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Suu Kyi Insists Her Trial Will Test Rule of Law in Burma

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The Irrawaddy

Suu Kyi Insists Her Trial Will Test Rule of Law in Burma


Tuesday, July 28, 2009

Aung San Suu Kyi insisted after Tuesday’s final session of her trial before Friday’s scheduled verdict that the proceedings would show “whether or not the rule of law exists in the country,” according to her lawyer Nyan Win.

Suu Kyi made the comment to Nyan Win after the court announced a verdict would be announced on Friday. Suu Kyi is charged with breaking the terms of her house arrest order by giving refuge to an American trespasser, John Yettaw, and faces a maximum sentence of five years imprisonment if convicted.

Nyan Win, who is also a spokesman of Suu Kyi’s National League for Democracy, told The Irrawaddy that his legal team had tried its best in accordance with the law.

Suu Kyi was innocent, Nyan Win insisted. “She [Suu Kyi] did not break the law. According to the law, it will be unlawful if the court even sentences her.”

During Tuesday’s two-hour morning session, a defense plea for more witnesses to be heard was rejected by the court, Nyan Win said.

Win Tin, an NLD executive leader who joined Suu Kyi supporters outside Insein Prison on Tuesday, said her two female companions and Yettaw also appeared at Tuesday’s session.

Suu Kyi’s companions Khin Khin Win and Win Ma Ma also face a charge of giving unlawful refuge to Yettaw. They are represented by Hla Myo Myint.

Nyan Win was one of four lawyers representing Suu Kyi at Tuesday’s session. The others were Kyi Wynn, Hla Myo Myint and Khin Htay Kywe, according to Khin Maung Swe, an NLD spokesperson.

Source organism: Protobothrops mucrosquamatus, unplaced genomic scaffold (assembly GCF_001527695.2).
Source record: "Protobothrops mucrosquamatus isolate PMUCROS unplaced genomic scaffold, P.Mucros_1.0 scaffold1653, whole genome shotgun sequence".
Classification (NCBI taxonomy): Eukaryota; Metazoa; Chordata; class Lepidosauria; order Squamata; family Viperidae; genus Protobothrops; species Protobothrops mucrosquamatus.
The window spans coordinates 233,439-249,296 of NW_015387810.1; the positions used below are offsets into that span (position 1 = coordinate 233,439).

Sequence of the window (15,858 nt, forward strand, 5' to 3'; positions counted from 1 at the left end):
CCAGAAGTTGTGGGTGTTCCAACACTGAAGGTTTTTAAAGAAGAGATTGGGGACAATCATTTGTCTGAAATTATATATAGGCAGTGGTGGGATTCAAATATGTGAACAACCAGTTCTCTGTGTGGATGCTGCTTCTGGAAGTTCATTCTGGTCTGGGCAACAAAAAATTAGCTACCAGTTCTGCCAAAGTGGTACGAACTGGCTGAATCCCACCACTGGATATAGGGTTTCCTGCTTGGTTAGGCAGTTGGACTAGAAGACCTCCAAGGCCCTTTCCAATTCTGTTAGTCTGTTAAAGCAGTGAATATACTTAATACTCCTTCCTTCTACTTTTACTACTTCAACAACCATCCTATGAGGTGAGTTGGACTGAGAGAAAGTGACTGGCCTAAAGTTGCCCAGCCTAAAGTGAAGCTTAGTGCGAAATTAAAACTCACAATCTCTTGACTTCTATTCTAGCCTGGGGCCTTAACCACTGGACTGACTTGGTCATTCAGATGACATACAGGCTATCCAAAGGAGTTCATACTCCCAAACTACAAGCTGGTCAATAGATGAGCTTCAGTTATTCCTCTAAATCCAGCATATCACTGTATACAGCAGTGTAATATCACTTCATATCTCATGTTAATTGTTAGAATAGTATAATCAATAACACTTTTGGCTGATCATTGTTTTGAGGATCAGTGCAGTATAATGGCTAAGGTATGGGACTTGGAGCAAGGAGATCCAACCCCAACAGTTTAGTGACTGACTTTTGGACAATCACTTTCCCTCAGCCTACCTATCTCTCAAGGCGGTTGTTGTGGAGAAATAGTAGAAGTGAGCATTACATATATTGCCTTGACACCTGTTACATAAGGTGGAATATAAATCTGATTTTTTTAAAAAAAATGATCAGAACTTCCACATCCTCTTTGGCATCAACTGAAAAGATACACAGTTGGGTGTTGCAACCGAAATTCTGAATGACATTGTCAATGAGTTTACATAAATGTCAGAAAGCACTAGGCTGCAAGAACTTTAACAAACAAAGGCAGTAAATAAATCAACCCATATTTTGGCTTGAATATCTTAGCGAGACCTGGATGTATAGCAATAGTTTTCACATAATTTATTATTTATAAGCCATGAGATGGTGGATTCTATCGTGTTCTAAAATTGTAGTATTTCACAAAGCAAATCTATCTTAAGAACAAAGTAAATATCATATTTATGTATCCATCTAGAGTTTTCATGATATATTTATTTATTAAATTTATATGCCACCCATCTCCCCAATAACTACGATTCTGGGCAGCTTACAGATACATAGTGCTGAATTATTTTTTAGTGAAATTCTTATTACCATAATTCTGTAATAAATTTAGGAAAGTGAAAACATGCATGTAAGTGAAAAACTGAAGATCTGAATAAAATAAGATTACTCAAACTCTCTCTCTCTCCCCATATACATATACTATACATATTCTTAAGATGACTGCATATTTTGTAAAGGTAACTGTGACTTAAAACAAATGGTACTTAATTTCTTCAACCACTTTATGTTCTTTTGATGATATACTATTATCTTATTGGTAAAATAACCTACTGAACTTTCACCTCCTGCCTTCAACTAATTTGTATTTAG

Diplomats from Japan, Singapore, Thailand and the US were allowed to attend Tuesday’s session, according to an Associated Press report.
Last weekend, Suu Kyi told Nyan Win that she is unhappy with the continual delays in her trial, which she said gave the prosecution more time to prepare its final arguments.  The trial began on May 18 and has been interrupted by several adjournments.

The proceedings against Suu Kyi have drawn wide international condemnation.

Last week, US Secretary of State Hillary Clinton and several Association of Southeast Asian Nations (Asean) foreign ministers called for the release of Suu Kyi and more than 2,100 other political prisoners during the Asean Ministerial Meeting and Asean Regional Forum at Phuket in southern Thailand.

The Burmese state-owned newspaper, The New Light of Myanmar, carried an editorial last weekend saying that “demanding the release of Suu Kyi means showing reckless disregard for the law.”

The opposition leader has spent nearly 14 of the past 20 years under house arrest. Her latest term of detention began in May 2003, when she and her supporters came under attack by junta-backed thugs while traveling in central Burma.

Written by Lwin Aung Soe

July 28, 2009 at 1:36 pm

Posted in ဧရာ၀တီ

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